Journal of the Bahrain Medical Society

Year 2021, Volume 33, Issue 1, Pages 47-50

Case Report

Ivemark Syndrome: Syndrome of Right Isomerism, a Case Report and Review of Literature

Razan Abdulrahim Alsayed, Jemila James, Emad Shatla, Neale Nicola Kalis, Ahmed Fawzy Elbehery, Abdulaziz Abdulrahman Shehab

Author Affiliation

Department of Pediatrics, King Hamad University Hospital, Bahrain

*Corresponding author: Razan Abdulrahim Alsayed, Department of Pediatrics, King Hamad University Hospital, Bahrain; Email: 

Received date: March 31, 2020; Accepted date: December 14, 2020; Published date: March 31, 2021

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Right isomerism (Ivemark syndrome) is a rare disorder associated with multiple congenital malformations. It is the result of embryological anatomical disturbances, characterized by absence of spleen, malformations of the heart and abnormal arrangement of the internal organs of the chest and abdomen. This case report describes a rare occurrence in a newborn, presented at 4 hours of age with bluish discoloration of the extremities and low oxygen saturation and diagnosed with complex cyanotic congenital heart defect with situs ambiguous, which was undetected in the antenatal period.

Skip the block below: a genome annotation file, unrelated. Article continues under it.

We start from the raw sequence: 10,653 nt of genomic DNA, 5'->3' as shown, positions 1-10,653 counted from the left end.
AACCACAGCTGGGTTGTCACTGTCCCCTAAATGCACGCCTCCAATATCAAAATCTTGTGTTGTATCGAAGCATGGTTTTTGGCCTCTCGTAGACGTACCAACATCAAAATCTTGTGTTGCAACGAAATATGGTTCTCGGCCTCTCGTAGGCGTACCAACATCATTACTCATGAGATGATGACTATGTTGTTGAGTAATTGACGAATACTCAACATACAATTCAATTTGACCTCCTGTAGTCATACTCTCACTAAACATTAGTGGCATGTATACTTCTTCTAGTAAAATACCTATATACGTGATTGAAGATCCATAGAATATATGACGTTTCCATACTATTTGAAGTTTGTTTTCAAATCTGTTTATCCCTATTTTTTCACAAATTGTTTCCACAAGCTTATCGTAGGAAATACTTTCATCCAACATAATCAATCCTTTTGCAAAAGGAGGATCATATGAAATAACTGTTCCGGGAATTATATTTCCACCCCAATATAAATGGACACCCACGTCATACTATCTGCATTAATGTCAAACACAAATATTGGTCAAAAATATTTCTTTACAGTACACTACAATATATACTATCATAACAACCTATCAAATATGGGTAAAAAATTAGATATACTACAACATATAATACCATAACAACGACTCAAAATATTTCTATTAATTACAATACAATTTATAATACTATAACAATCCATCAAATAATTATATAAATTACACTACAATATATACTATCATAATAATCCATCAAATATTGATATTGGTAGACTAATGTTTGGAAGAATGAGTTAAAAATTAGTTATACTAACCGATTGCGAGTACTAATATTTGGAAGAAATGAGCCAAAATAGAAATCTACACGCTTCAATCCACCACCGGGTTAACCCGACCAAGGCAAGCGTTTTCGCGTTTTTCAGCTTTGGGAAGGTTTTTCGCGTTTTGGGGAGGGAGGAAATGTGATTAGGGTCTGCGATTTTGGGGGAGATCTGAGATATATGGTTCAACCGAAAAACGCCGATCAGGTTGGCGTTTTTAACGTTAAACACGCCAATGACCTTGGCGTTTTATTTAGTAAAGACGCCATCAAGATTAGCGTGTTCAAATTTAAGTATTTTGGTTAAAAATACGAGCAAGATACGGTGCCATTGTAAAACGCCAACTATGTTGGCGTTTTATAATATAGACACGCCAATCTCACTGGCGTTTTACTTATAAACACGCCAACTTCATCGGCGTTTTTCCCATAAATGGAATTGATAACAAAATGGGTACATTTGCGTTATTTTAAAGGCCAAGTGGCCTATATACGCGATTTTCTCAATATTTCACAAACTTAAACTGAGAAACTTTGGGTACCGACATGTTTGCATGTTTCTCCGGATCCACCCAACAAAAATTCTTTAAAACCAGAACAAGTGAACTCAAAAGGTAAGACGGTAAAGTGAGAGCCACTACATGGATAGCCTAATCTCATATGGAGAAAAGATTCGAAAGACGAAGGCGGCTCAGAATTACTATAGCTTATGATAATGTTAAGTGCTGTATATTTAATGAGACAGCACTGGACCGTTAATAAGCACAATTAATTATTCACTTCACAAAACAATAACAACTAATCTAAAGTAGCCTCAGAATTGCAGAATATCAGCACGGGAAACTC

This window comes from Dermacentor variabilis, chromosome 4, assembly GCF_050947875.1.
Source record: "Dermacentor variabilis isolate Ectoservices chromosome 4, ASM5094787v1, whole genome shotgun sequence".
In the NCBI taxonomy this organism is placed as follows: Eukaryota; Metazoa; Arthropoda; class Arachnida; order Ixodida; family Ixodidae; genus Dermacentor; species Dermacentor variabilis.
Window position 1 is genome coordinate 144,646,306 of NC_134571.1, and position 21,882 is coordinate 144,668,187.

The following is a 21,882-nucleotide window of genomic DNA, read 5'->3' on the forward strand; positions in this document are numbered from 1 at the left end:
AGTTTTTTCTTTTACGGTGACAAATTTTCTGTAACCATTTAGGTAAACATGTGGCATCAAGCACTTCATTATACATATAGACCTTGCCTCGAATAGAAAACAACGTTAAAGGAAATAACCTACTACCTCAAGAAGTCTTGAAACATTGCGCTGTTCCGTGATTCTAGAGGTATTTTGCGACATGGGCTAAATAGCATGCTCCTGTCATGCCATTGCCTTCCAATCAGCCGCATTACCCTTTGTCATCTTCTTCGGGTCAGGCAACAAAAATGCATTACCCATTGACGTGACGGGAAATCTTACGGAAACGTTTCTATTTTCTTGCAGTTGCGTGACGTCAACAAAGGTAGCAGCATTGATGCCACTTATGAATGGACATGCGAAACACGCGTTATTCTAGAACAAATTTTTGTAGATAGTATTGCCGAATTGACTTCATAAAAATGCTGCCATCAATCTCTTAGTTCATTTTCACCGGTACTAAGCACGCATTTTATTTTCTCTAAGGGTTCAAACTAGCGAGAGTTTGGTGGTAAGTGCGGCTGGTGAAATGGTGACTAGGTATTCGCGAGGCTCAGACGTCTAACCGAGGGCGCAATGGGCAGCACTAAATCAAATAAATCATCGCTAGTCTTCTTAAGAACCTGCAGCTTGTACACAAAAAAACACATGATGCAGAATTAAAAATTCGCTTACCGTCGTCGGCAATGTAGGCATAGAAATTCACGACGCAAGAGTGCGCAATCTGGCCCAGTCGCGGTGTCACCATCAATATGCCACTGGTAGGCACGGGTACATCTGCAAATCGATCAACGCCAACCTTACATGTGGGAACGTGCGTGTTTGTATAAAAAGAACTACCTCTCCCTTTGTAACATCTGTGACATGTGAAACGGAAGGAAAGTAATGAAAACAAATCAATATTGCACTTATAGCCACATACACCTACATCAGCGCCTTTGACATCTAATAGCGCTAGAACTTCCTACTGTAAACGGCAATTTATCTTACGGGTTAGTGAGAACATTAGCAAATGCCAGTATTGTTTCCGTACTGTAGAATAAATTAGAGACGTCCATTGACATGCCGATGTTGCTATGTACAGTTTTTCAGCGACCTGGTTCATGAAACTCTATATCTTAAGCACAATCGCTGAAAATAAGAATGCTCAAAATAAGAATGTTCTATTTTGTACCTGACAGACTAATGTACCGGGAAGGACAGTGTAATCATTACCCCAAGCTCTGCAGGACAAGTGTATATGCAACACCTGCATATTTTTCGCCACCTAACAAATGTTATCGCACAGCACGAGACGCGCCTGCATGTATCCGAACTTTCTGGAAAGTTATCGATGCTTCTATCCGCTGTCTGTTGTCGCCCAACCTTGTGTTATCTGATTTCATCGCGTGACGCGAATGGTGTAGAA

Keywords: Asplenia; Heterotaxy; Isomerism; Ivemark; Situs ambiguous.


Right isomerism (Ivemark syndrome) is a very rare embryological disorder. The incidence is approximately 1:10,000 - 1: 40,000 live births with a male predominance.1 In a large series of patients with right atrial isomerism, factors associated with mortality. Background. Right atrial isomerism is associated with complex congenital heart disease and high morbidity and mortality. Method. All data from patients diagnosed with right atrial isomerism between January 1970 and March 1996 were reviewed. Results. A total of 91 consecutive patients (54 male It is characterized by a tendency towards bilateral right sidedness (trilobed) lungs with bilateral “right” atria, asplenia and situs ambiguous.2

In 1826, Martin Ivemark first ozbserved heterotaxy syndrome consisting of splenic agenesis with congenital cardiac malformation and partial situs inversus. Then in 1955, he reported an occurrence rate of 0.1 percent of asplenia syndrome in 7,032 necropsies.

The genetic inheritance of right isomerism is poorly understood. Genetic and environmental factors play a role. Diagnosis of this syndrome is usually made in the neonatal period.3

For comparison, left isomerism has an incidence of 1: 10,000 to 1: 20,000 live births and a female predominance.3 It is characterized by a tendency towards bilateral left-sidedness (bilobed) lungs with bilateral “left” atria and multiple spleens.